Crafts and Recipes
Cloudy Sky Art
Any white collage item especially with a texture. Look for items you may already have around the house
- Cotton balls/cotton pads
- Cotton batting
- Tissue paper
- Craft Foam - (thin and easy for children to cut themselves with supervision)
- White paper scraps for tearing pieces
- Blue paper (any shade) for a sky background
Give your child a piece of paper (any shape).
Put out an assortment of the above collage items (use your imagination and your child can help gather them).
Glue the pieces to the solid piece of paper anyway your child chooses.
Your child may simply enjoy the process of gluing materials, or older children may enjoy creating clouds in a particular way.
For inspiration and ideas read the story:
It Looked Like Spilt Milk
Author: Charles G. Shaw
(a short story about shapes and pictures in the sky)
Here is a great craft idea that you can use on its own or use the idea to make a special card. It uses your child’s fine motor skills and you can adapt it to other holidays or just everyday art.
Draw a heart shape outline on a piece of paper. You can use any type of paper or color you want. Have your child fill the inside (or as much as they have an interest for) with pieces of construction paper. Your child can cut pieces with child safe scissors (with supervision) or younger children can use their fingers to tear and paste the pieces.
This makes a cute collage the child can do themselves. Try different shapes for different holidays i.e. an Easter egg, shamrock, Christmas tree, or everyday things. Try outlines of a balloon, house, tree or anything your child wishes. You can find lots of shape outlines on the internet if you do not want to draw them yourself.
These would look good as is, framed, or used as the front of a greeting card for your child to give away.
Children need opportunities to enrich their senses in order to develop their growing brains for future learning!
As a parent you have the opportunity to do this from the time your child is born. Human touch is something an infant needs from the very start. Just holding your child helps them grow and develop. To develop their sense of sight have plenty of objects for your infant to look at and then follow with their eye movements as they are able to focus.
Check out this link for great sensory ideas for infants, toddlers and preschoolers!
Here are some great recipes for children to help develop their sense of touch:
As with all sensory experiences allow your child to touch when they are comfortable. Help your child to use describing words (i.e. cold, slimy, melting, wet, dry, rough etc.).
Shaving Cream and Glue
- Shaving cream
- White glue
- food coloring (optional)
Mix equal parts of shaving cream and glue in a bowl. Add food coloring if you want. Mixture should be a thick consistency. Spoon onto paper and have your child use a brush, spoon, popsicle stick etc. to move the mixture around. Since this is a glue mixture, you can stick collage items to the paper. Dry flat. It will be raised and spongy to the touch when dry. This is a great 3-D art project.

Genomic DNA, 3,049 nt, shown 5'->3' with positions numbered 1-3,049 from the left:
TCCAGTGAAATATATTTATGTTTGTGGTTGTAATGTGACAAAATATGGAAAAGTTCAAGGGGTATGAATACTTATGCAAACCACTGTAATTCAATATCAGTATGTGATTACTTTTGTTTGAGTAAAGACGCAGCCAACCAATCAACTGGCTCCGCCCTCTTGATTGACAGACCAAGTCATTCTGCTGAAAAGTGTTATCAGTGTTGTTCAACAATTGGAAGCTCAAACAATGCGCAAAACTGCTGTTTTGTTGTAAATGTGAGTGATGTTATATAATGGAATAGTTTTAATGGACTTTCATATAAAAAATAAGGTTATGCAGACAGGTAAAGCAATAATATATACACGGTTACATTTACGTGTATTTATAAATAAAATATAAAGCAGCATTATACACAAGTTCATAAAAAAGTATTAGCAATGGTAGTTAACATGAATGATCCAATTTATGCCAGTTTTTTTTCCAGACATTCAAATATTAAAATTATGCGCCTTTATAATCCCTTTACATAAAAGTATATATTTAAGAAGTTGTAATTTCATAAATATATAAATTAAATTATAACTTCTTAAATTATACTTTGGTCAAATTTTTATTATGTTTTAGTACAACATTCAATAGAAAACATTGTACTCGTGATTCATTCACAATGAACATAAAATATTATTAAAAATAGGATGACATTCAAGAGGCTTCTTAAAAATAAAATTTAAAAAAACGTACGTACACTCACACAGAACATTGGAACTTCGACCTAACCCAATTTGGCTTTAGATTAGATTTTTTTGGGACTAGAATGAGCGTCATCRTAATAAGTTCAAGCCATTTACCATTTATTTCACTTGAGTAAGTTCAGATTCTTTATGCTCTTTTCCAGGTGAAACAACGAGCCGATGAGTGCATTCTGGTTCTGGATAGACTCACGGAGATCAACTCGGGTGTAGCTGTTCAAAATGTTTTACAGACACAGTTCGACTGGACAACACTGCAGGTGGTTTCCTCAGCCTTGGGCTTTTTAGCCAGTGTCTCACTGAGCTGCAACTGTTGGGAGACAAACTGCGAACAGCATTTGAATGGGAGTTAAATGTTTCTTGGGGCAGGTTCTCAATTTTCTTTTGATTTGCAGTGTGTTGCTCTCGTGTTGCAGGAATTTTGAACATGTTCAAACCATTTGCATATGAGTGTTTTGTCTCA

Note: Supervision required, as shaving cream should not be ingested
- 1-cup salt
- 4- cups flour
- 2 -TB and 2tsp. cream of tartar
- 4 -TB oil
- 4 -cups water
- food colouring (mix with the water)
Mix all ingredients together in a saucepan. Cook over medium low heat, stirring constantly to prevent burning. Mix until playdough pulls away from the sides of the pan and begins to form a ball. Remove from heat and cool slightly before removing from the pan. Knead the dough, adding a touch or flour if it is too sticky.
When cool use for about 2-3 weeks in sealed container or store in the refrigerator where it will last longer until ready to use.
- 1/2 -cup cornstarch
- 1/4 -cup water
- food colouring (add to the water)
Mix the cornstarch and water together in a bowl. Use in a bowl or tray for your child to handle.
- 1- cup Salt
- 1- cup warm water
- 2- cups flour
Mix the salt and water and let stand a few minutes.
Mix in the flour and knead. Allow your child to play with the dough (it will have a rough texture) The pieces can be air dried or baked at a low temp. 250 degrees on parchment paper. But the main idea here is a sensory experience.
Giant Bubble Recipe
6 cups of water
1 cup dish soap (Joy or Dawn, Original not Ultra if possible)
1TB of Glycerin or ¼ cup corn syrup
Measure the water in a container that has a lid. Slowly pour the dish soap into the water, stirring as you add. Go slow and try not to let bubbles form.
Then mix in the glycerin or corn syrup. If you used Ultra Dish Soap then double the amount of glycerin or corn syrup. Mix thoroughly and put the lid on the mixture.
These bubbles get better with age so make ahead of time. I made mine a week ahead but a day or two should be just fine.
There are all types of bubble wands you can make on the internet. I used the plastic from a six-pack of soda pop and balloon wands from the Dollar Store which I attached ahead of time with a hot glue gun (an adult job).
Puffy Paint Recipe
1 cup all-purpose flour
3 teaspoons baking soda
1 teaspoon salt
1 – 1 ¼ cup of water (may need slightly less or more/add gradually)
Plastic squeeze bottles or Ziplock bags (You can find squeeze bottles at the dollar store or use small clean condiment/ketchup plastic squeeze bottles etc.)
Mix the flour, baking soda, and salt together in a bowl.
Gradually add the water until you have a mixture that is not too thick. I t will look like pancake batter.
Add food coloring and put into a bottle. You can divide the mixture before adding color and make 2 different colors from one batch. If you do not have squeeze bottles you can use a Ziplock bag with a small corner cut off.
Have your child squeeze onto any colored paper, the thicker the paper the better as it can be a bit heavy. I used cardboard from cereal and cracker boxes.
Allow to dry and enjoy your child’s creation!